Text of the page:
The Hole This is probably the most obvious structural feature of the Voorwerp (sometimes seen as the space between the kicking frog’s legs). We wondered whether it might mark the site of some kind of titanic explosion, the space where a jet from IC 2497 drilled its way through the gas, or even the shadow cast by some dense cloud close to the galaxy nucleus. What we learned on this was mostly negative – we do not see streamers of gas blasting away from the hole, or the ionization of the gas being any higher near it, as we would expect for a jet or explosion. The idea of a shadow still makes sense, but we’d still like to know more (maybe from some Gemini-North velocity data still being analyzed).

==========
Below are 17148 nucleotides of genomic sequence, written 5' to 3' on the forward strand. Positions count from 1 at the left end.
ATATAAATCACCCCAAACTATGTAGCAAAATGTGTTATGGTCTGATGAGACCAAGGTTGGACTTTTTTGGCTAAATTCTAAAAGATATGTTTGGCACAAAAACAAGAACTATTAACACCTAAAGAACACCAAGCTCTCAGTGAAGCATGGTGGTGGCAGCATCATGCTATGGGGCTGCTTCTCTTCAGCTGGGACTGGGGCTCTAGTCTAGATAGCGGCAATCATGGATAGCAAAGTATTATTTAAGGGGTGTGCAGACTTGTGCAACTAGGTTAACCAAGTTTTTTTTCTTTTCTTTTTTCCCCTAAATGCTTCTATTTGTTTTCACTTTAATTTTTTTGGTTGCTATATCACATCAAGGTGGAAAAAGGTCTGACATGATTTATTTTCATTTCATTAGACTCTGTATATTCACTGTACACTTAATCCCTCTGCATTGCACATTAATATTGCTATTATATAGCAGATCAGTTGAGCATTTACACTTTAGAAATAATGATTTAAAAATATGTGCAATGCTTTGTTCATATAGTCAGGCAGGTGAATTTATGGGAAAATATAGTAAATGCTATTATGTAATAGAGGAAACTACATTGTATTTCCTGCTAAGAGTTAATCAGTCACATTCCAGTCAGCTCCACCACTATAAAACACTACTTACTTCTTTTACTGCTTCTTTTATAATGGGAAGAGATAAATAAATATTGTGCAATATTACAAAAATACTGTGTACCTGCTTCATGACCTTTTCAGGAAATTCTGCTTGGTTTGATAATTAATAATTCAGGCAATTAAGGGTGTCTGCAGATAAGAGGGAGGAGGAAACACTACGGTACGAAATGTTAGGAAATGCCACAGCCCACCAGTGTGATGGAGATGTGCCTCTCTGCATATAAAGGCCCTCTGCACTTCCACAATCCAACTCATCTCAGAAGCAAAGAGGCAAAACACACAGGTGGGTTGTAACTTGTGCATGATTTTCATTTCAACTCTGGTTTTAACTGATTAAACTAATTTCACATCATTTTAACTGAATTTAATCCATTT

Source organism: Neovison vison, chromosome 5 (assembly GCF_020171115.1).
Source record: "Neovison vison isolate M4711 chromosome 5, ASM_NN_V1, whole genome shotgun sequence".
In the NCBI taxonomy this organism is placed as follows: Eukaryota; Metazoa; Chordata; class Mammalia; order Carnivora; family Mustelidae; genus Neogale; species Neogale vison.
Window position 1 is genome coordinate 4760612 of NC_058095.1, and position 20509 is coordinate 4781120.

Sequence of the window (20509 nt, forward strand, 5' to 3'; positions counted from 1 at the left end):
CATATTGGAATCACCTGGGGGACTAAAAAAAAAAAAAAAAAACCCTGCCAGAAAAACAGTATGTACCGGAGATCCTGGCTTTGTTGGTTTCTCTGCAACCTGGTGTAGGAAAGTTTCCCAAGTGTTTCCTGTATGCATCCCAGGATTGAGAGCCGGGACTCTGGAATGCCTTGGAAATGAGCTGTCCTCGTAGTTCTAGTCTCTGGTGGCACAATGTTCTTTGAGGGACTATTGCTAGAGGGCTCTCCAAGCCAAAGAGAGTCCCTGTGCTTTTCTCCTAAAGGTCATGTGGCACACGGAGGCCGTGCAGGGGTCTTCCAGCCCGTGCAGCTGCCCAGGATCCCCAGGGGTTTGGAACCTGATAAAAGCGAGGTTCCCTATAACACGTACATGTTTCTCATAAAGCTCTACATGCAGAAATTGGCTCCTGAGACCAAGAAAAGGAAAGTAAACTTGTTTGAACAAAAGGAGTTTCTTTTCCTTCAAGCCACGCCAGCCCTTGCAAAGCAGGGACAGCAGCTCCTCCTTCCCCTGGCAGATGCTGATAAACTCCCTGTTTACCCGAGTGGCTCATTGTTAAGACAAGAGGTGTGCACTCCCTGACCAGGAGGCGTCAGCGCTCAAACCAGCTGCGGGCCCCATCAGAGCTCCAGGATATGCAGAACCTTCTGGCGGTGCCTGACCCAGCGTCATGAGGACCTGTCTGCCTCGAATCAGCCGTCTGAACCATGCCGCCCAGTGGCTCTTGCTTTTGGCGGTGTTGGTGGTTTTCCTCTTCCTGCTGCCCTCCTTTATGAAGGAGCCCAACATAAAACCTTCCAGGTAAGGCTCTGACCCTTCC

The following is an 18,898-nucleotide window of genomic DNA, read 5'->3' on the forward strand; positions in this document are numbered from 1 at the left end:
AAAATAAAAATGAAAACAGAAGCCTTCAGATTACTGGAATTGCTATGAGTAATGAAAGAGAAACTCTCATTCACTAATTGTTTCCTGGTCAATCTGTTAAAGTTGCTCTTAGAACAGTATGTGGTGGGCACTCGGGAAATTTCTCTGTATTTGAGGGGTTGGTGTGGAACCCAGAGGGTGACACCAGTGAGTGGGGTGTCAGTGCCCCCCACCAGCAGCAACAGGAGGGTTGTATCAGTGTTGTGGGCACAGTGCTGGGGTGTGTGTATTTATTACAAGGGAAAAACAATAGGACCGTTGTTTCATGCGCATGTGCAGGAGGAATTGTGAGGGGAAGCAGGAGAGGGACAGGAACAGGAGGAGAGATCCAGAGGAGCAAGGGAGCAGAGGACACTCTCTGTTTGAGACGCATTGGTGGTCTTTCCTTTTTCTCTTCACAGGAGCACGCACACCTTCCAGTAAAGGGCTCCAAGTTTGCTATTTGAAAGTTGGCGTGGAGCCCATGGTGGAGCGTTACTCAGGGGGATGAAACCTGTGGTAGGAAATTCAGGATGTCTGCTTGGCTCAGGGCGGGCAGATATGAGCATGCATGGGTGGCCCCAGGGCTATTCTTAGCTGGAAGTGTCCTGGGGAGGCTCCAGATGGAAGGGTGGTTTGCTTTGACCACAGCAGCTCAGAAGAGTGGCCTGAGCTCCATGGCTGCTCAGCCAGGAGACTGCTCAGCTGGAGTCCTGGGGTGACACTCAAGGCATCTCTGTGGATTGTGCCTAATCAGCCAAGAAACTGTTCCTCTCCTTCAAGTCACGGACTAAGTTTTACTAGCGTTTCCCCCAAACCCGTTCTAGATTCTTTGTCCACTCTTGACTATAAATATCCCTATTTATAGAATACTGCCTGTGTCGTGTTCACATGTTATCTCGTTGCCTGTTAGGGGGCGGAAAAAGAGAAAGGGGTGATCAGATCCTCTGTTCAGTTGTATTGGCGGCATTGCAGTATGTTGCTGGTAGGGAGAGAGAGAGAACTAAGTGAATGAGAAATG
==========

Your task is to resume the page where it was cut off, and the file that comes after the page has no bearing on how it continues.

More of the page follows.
The nucleus has faded dramatically, but it still knows how to make other kinds of fireworks.One idea we have been investigating, since we saw the first spectra, has been that the nucleus of IC 2497 might have faded in its output of ionizing radiation by hundreds of times since the light that we see reaching the Voorwerp left it. (Ignore for a moment the odd complications of verb tenses involved in light-travel time discussions). What Hubble could add is the ability to measure spectra from very small regions free of the mixing with light from the surroundings that occurs from the ground. This way we could get a good look at the nucleus of IC 2497, how much ionization its gas sees, and whether there might be shreds of highly ionized gas peeking through surrounding obscuring dust and gas which otherwise obscures our view. For this we used two spectra (blue and red) with the Space Telescope Imaging Spectrograph, newly restored to service by the astronauts of STS-125. We get a clearer measure of the gas – it sees a slightly weaker ionizing source than we thought from the ground because the gas is mostly closer to the core than we would have thought. This fits with the X-ray data in suggesting that the nucleus isn’t just hidden, it really has faded so we see its echo in the Voorwerp. (To indulge once again in a bit of geekdom, “It’s dead, Jim”.)